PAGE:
Snake handler Raymond Hoser described two extra subspecies in 2003: P. p. eipperi from the Atherton Tableland and surrounds in north-east Queensland, which he noted was smaller, rarely attaining 2 m (7 ft) and had a white or pale pink rather than red belly, and P. p. rentoni from southeastern South Australia, which has a variably coloured (often orange or even blueish-tinged) belly. He added that both were disjunct from the main red-bellied black snake population, and as the distinguishing traits of P. p. rentoni were not consistent, then location was the most reliable way of identifying it.[17] These subspecies have not been recognized by other authors,[2] and Hoser has been strongly criticized for identifying some taxa on location alone, and omitting, misinterpreting or inventing evidence of distinctness.[18]

In addition to red-bellied black snake, the species has been called common black snake, redbelly, and RBBS.[19] It was known as djirrabidi to the Eora and Darug inhabitants of the Sydney basin.[20]

Description

The red-bellied black snake has a glossy black top body with a light-grey snout and brown mouth, [21] and a completely black tail. It lacks a well-defined neck; its head merges seamlessly into the body.[22] Its flanks are bright red or orange, fading to pink or dull red on the belly. All these scales have black margins.[4] Snakes from northern populations tend to have lighter, more cream or pink bellies. The red-bellied black snake is on average around 1.25 m (4 ft 1 in) long, the largest individual recorded at 2.55 m (8 ft 4 in).[21] Males are generally slightly larger than females.[19] A large 2 m (6 ft 7 in) specimen caught in Newcastle has been estimated to weigh around 10 kg (22 lb).[23] The red-bellied black snake can have a strong smell, which some field experts have used to find the snakes in the wild.[24]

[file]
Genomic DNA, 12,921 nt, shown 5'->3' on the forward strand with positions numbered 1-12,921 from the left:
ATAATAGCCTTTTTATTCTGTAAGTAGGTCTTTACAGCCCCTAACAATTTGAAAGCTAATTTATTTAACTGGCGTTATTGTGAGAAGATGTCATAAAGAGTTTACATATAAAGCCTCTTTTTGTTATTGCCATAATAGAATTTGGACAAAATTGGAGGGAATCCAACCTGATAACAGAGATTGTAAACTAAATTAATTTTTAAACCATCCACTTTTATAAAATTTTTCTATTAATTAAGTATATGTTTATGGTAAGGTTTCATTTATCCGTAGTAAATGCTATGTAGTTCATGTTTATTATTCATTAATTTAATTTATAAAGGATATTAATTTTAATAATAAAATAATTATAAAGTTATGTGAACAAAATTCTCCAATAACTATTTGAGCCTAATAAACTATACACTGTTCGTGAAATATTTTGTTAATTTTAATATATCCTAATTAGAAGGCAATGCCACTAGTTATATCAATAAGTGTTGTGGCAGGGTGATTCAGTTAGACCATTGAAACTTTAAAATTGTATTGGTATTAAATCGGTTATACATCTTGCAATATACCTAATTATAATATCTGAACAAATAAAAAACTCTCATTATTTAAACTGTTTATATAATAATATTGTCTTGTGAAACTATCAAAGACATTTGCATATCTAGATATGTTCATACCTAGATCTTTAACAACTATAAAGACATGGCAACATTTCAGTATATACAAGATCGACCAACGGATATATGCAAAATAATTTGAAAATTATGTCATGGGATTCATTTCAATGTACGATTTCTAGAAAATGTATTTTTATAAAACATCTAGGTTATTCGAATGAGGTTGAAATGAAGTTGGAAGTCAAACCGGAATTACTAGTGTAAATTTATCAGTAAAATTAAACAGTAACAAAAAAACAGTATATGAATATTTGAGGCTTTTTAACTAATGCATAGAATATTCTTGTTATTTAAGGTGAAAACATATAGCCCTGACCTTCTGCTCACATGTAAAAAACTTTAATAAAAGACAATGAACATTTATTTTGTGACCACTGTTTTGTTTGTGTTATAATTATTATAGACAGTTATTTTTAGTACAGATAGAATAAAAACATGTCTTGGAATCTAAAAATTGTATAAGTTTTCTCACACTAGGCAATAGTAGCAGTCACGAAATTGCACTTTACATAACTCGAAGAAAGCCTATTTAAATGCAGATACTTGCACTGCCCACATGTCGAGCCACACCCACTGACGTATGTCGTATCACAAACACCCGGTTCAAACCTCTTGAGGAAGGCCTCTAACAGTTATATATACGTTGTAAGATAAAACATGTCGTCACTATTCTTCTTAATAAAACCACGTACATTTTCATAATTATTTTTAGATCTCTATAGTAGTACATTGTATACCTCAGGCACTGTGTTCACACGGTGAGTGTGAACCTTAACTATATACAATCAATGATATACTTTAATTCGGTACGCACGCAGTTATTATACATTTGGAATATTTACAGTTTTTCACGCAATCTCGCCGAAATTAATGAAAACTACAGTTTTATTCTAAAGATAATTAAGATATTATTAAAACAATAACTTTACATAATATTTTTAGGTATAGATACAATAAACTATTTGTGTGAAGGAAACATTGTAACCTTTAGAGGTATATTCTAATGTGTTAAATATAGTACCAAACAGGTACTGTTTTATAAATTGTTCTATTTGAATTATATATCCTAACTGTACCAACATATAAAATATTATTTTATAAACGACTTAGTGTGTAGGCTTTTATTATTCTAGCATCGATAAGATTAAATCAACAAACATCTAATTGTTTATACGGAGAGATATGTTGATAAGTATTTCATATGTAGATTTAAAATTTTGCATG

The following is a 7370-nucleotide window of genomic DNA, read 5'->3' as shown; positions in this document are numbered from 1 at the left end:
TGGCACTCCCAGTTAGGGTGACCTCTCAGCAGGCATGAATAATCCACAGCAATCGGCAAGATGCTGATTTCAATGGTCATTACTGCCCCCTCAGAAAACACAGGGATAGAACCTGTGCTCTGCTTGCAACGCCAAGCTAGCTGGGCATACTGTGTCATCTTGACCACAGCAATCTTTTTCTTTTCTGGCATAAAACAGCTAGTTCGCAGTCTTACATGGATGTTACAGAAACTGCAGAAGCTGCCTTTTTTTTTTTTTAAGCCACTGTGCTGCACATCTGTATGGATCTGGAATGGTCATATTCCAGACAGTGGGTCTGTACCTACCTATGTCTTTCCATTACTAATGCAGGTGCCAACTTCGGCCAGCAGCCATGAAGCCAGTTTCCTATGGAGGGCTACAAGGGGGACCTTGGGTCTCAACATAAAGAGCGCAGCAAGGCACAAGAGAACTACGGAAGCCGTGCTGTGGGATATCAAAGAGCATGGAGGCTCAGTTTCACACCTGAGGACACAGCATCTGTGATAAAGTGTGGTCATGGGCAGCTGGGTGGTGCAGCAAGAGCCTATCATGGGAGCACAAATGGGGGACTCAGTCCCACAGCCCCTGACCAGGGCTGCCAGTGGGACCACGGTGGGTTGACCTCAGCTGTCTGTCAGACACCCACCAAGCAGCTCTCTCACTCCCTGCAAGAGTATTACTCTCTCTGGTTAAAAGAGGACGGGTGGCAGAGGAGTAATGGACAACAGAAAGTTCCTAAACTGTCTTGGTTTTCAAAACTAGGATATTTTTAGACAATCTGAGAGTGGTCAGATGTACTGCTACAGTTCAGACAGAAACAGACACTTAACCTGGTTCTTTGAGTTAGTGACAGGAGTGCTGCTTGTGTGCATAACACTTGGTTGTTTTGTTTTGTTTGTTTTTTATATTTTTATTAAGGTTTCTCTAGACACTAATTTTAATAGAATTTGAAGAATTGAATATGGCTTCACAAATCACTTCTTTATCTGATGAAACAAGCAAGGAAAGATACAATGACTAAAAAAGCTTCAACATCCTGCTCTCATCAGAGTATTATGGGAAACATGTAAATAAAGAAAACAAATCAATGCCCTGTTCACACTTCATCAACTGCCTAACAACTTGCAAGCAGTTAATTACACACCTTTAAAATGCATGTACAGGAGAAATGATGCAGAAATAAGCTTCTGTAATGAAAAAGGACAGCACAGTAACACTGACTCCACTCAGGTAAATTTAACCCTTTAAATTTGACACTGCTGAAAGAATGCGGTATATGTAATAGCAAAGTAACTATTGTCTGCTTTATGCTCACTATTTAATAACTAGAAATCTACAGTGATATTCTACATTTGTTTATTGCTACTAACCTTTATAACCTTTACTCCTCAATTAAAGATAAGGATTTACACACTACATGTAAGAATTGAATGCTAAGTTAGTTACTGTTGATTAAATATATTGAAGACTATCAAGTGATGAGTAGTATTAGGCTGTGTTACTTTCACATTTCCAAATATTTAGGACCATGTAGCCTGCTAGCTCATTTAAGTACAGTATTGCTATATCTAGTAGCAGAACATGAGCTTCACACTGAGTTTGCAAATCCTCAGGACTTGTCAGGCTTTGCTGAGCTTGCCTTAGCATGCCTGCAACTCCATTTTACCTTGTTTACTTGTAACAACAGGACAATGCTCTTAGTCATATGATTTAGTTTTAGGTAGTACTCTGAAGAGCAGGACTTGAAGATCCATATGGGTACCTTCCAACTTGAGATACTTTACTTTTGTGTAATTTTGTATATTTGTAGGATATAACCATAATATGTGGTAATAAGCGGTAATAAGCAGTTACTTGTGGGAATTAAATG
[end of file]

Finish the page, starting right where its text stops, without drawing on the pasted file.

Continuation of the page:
Like all elapid snakes, it is proteroglyphous (front-fanged). Juveniles are similar to the eastern small-eyed snake (Cryptophis nigrescens), with which it can be easily confused, although the latter species lacks the red flanks.[22] Other similar species include the blue-bellied black snake (Pseudechis guttatus) and copperheads of the genus Austrelaps.[19] An early misconception was that the red-bellied black snake was sexually dimorphic, and that the eastern brown snake (Pseudonaja textilis) was the female form.[25] This was recognised as such by Australian zoologist Gerard Krefft in his 1869 work Snakes of Australia.[26]

Scalation

The number and arrangement of scales on a snake's body are a key element of identification to species level.[27] The red-bellied black snake has 17 rows of dorsal scales at midbody, 180 to 215 ventral scales, 48 to 60 subcaudal scales (the anterior—and sometimes all—subcaudals are undivided), and a divided anal scale.[a] There are two anterior and two posterior temporal scales, and the rostral shield is roughly square-shaped.[29]

Distribution and habitat

Closeup, showing paler snout and forked tongue

The red-bellied black snake is native to the east coast of Australia, where it is one of the most commonly encountered snakes.[19] It can be found in the urban forest, woodland, plains, and bushland areas of the Blue Mountains, Canberra, Sydney, Brisbane, Melbourne, Cairns, and Adelaide. The Macquarie Marshes mark a western border to its distribution in New South Wales,[30] and Gladstone in central Queensland marks the northern limit to the main population. To the south, it occurs across eastern and central Victoria, and extends along the Murray River into South Australia.[31] Disjunct populations occur in the southern Mount Lofty Ranges in South Australia and in North Queensland.[19]